Interactive and encouraging.



From the Life, Love & God series

Biblical wisdom, humor, and straight talk combine to encourage girls to be the change they want to see in their families.

Minassian, founder of the popular website, flips the focus for girls struggling to relate to their families. Rather than studying the problems, chapters present solutions. Discussions focus on issues such as sibling rivalry, a desire for increased freedom, and self-acceptance. Numbered tips will help readers put the theories into practice. Minassian’s personal stories give life to familiar admonitions to nurture humility, forgiveness, gratitude, and integrity. However, she also is careful to point out that not all families are created equal. While difficulty and strife are common within close interpersonal relationships, abuse and self-harm are never OK. She advises readers to seek professional help for tackling these darker issues. The overearnest big-sister tone might be off-putting to some, but the promise of more peace at home should entice even reluctant readers. While the emphasis is on Christian values, the no-nonsense instruction has a broader appeal. Quizzes and suggestions for related activities are included in every chapter, making this resource appropriate for both group and individual study.

Interactive and encouraging. (Nonfiction. 10-16)

Pub Date: Sept. 5, 2017

ISBN: 978-1-61291-630-9

Page Count: 208

Publisher: NavPress

Review Posted Online: July 3, 2017

Kirkus Reviews Issue: Aug. 1, 2017

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This fictional history of a church records not just the architectural changes it underwent over the years, but the links and connections with both the congregation that built the church and the culture that spawned it. A close collaboration between Otto and Lloyd (the team behind What Color Is Camouflage?, 1996) has resulted in a story told equally through pictures and text; it depicts how central a church was to the growth of community in early pioneer days. The first church was a log cabin constructed of trees felled from the hill where it was built. Meetings, weddings, births, and deaths were marked under that roof; when the church burns down, a sturdier structure replaces it. The landscape and the culture change around the church; eventually men and women share the pews, and the sermon is in English, instead of German. With the coming of electricity, the church is closed down, and only swallows inhabit its rafters. Several decades later, it is renovated and re-opened by loving restorationists who appreciate its history. In a style remniscent of American primitives, Lloyd records important storytelling details such as the pots and baskets used to carry meals to those building the church. By capturing such particulars, from the archaic sound of people’s names to the creeping suburban sprawl, Otto and Lloyd create a record of the larger picture of transformation in the landscape. (Picture book. 6-10)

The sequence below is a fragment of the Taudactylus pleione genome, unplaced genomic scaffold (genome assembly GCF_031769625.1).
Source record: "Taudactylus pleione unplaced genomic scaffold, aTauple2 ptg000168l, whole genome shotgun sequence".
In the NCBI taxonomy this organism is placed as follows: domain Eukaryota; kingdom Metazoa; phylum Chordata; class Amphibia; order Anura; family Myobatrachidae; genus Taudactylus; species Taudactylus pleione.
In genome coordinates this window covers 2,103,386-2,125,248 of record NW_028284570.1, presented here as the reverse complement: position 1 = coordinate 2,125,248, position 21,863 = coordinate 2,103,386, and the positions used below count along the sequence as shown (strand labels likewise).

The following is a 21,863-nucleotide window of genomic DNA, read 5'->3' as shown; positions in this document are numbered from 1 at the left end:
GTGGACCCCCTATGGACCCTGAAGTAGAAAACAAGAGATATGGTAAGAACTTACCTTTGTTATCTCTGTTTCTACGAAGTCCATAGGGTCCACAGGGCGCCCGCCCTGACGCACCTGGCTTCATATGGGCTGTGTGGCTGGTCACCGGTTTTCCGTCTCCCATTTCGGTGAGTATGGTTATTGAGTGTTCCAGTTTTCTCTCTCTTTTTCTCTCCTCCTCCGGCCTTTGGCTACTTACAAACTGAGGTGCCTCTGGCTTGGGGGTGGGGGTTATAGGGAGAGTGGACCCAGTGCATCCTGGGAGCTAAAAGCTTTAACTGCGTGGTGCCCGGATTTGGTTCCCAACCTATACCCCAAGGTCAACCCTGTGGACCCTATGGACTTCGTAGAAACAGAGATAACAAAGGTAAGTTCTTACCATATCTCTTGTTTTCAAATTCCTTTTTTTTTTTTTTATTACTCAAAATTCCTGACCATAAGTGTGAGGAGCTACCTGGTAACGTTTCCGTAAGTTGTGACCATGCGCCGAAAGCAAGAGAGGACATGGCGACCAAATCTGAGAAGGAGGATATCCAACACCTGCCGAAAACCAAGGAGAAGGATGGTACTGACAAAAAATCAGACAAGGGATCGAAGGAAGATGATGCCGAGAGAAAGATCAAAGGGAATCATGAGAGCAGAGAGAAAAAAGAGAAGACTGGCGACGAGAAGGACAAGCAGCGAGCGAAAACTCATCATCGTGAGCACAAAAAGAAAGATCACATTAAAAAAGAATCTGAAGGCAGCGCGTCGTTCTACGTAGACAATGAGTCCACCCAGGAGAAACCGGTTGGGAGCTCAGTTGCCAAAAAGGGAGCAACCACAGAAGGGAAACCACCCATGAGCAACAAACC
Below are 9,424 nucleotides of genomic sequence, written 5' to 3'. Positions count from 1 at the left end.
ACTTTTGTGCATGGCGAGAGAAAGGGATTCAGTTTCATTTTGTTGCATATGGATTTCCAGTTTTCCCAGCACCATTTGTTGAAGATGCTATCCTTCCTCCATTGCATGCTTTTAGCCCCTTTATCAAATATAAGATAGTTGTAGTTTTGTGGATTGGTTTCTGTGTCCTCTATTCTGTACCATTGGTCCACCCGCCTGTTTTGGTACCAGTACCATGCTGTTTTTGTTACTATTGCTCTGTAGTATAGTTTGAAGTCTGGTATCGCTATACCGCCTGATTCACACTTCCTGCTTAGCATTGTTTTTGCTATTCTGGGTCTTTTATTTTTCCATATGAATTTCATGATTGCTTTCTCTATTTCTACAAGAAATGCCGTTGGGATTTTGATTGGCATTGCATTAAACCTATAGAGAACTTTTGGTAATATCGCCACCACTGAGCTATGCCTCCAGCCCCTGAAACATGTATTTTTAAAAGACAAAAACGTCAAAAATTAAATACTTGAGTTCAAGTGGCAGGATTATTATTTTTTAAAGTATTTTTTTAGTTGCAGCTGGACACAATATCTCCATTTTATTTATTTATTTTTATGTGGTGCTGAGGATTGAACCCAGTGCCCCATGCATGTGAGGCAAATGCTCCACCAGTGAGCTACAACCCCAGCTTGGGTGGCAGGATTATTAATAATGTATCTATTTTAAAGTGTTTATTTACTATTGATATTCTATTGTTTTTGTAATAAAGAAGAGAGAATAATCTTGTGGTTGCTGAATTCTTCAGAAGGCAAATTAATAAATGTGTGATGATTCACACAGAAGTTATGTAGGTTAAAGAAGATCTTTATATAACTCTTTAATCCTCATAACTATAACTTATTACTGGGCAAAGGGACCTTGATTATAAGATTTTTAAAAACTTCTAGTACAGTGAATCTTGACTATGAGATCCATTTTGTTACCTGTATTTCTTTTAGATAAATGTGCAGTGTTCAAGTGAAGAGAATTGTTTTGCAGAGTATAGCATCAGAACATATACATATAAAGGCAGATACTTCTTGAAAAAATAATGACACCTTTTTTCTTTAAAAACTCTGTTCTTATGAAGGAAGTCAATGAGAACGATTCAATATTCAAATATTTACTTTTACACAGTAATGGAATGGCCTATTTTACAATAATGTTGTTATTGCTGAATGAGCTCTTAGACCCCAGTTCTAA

Pub Date: Oct. 1, 1999

ISBN: 0-8050-2554-5

Page Count: 32

Publisher: Henry Holt

Review Posted Online: May 20, 2010

Kirkus Reviews Issue: Sept. 15, 1999

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The co-authors struggle with only limited success to bring a variety of memorable stories of Hindu mythology together into...



Lakshmi, a pauranika (trained storyteller versed in the ancient Hindu epics), lives in a village in southern India and narrates legends and folk tales from various Hindu epics to its children.

Text boxes tinged with gray describe Lakshmi’s contemporary daily life. Interspersed on white-backgrounded pages are the stories she tells: authentic adaptions of well-known tales from Hindu mythology depicting the values, traditions, and culture of ancient India. These include a lively variety of gods and asuras (demons), fearless warriors, wise sages, arrogant kings, and clever children. Although the connections from story to story are bumpy, resulting in a fragmented feel, Lakshmi passes on life values, moral messages, and spiritual instruction as she recounts the drama of various incarnations of the gods and the constant fight of good against evil. A few full-page color illustrations authentically depict the dark-skinned heroes and villains of these stories, and a small, color illustration brightens the start of every new chapter. Some unfamiliar aspects of Hindu culture and society, such as the caste system that found Dalits at the bottom, and churning yogurt into butter by hand, are briefly explained. However, while some stories have distinct, easy-to-comprehend morals, others rely on an understanding of the concepts and philosophy of Hinduism that may be beyond a child audience.

The co-authors struggle with only limited success to bring a variety of memorable stories of Hindu mythology together into one cohesive tale. (authors’ note, story notes and sources, glossary) (Nonfiction. 10-14)

Pub Date: Dec. 1, 2016

ISBN: 978-1-55896-776-2

Page Count: 160

Publisher: Skinner House

Review Posted Online: Nov. 2, 2016

Kirkus Reviews Issue: Nov. 15, 2016

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